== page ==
The last Jolly Zings of the season are flittering about my head. They’re dropping their remaining bits of glitter and tinsel upon me as I’m writing these words. Once their magic reservoirs are empty they’ll be gone.
The Jolly Zings appear along with the rest of their festive compatriots on the day after Turkey Day—also known as Rainbow Friday—and stay through the entire Holly Day season which includes the Winter Lights Festival, Bah Humbug Day, Winter Wish Day and Eve, ReBoxing Day, Glitter Eve, and Frost Flower Day.
Now, with T-shirt and Socks Day fast approaching they’ve become an endangered species—the ghosts of holidays past.
Sometimes I wish they would hang around just a little bit longer, but I know that they’re eager to move on. That’s just the way that Soul Envoys are. They’re dedicated to the celebratory occasion for which they were created and they split once their gig is done.
I believe this is what makes the Holly Days such a difficult season to part with. The festivities, excitement and little creatures particular to this time of year last for an entire month, and when all the glitter, gifts and lights are gone you’re left with nothing but grey winter-dreary.
This is why, in addition to just saying hello to the new year and goodbye to the old, I actually focus on each of the coming months individually and the wonderful, rainbow days they each contain.
The following is a quick sampler I’ve cobbled together to help me overcome the post holiday blues. Feel free to add your own special days to the list or, if you’re feeling really adventurous, start your own!
January is for hopes, dreams and resolutions. It’s also the time I like to design peace signs.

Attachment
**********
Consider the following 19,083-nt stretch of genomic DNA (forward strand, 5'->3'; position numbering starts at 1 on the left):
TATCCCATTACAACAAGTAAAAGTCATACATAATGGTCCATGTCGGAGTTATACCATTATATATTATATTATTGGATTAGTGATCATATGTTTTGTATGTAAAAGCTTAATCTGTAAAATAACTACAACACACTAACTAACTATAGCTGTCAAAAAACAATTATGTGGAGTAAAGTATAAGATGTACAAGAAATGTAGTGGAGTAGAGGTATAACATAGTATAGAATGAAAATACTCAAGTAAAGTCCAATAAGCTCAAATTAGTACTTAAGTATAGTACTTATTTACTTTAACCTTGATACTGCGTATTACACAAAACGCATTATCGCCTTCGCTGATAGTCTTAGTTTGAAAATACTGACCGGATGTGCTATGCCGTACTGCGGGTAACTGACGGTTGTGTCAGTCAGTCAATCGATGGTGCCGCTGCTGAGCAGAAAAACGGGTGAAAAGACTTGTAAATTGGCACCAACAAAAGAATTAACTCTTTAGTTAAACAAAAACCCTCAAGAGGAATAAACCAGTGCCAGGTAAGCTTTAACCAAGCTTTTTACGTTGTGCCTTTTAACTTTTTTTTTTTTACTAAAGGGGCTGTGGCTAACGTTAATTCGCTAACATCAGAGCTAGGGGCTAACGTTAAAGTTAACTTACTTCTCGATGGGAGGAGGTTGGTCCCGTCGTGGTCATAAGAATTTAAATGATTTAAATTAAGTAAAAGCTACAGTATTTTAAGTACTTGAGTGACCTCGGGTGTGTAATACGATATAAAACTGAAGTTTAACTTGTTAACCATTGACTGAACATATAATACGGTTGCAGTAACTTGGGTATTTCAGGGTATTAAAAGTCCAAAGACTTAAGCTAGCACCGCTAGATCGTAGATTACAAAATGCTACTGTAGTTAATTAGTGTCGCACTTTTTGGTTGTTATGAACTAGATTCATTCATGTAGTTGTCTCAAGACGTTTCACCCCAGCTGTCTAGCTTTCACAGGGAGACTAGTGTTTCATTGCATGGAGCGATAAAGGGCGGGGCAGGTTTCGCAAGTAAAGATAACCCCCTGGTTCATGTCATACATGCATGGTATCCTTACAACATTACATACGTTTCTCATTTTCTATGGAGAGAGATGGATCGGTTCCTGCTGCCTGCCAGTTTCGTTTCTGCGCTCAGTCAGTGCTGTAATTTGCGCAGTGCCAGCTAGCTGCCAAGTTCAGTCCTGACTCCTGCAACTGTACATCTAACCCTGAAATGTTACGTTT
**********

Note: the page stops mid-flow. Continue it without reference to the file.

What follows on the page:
January is also the time for back to school, and, in Cratersville, I could think of no better way to “celebrate” the resumption of classes than to show up in nothing but a long t-shirt—featuring a peace sign, of course—and socks. I loved the look of shock on my homeroom teacher’s face. I usually got a suspension for my creative efforts. But heck, it gave me an extra day off, so I didn’t complain.
Also in January, my friend, Bluesy, takes it upon herself to count all the little creatures in Cratersville on Counting the Creatures Day (don’t ask me why—or how). And, the little creatures—after they’ve been duly counted—offer hugs on Hug-a-Creature Day.
February is for love, so I focus on hearts—especially for Candy Hearts Day. It’s also the birth month of my two best friends, Blueberry and Bluesy Fields. Blueberry likes to pretend that February 14 is just another day, which means that I try doubly hard to make it extra-special—for both of them.
March has reminded me of rainbows ever since a little Shamrock Creature visited my sister, Poppy, and I on Shamrock Day.
March is also time for the first festival of spring—Carnival Day! And, if the weather isn’t cooperating with my spring plans, I always like to blame the prognosticating rodent who delivered the forecast back in February.
April is the month when spring is in full swing. I always enjoy the Festival of Freedom which happens around this time of year. I also like the themes of renewal and rebirth, which are highlighted by the various spring celebrations. Fancy Hats and Baby Animals Day is a particular favorite of mine.
May is definitely a time for flowers. It’s also a time for remembering moms and their nurturing ways, which is why I’ve designated May as a time to honor all the women in my life who create—be it with their bodies or minds.
June is when the sun celebrates its longest day. The Summer Solstice is also the anniversary of my birth, which is funny since my creative powers are aligned to the Moon.
Fathers also have their day in June and, as a reward, are given unwanted presents such as ties. I’ve extended this tradition to all Creators—not just men.
July is a time for fireworks—at least it was back in Cratersville. I still enjoy a good fireworks show, though it’s really hard to get the people and creatures in the Creators Realm to understand why the accompanying apple pie, hot dogs and baseball on July 4th are such a big deal. Oh well, you can’t have everything.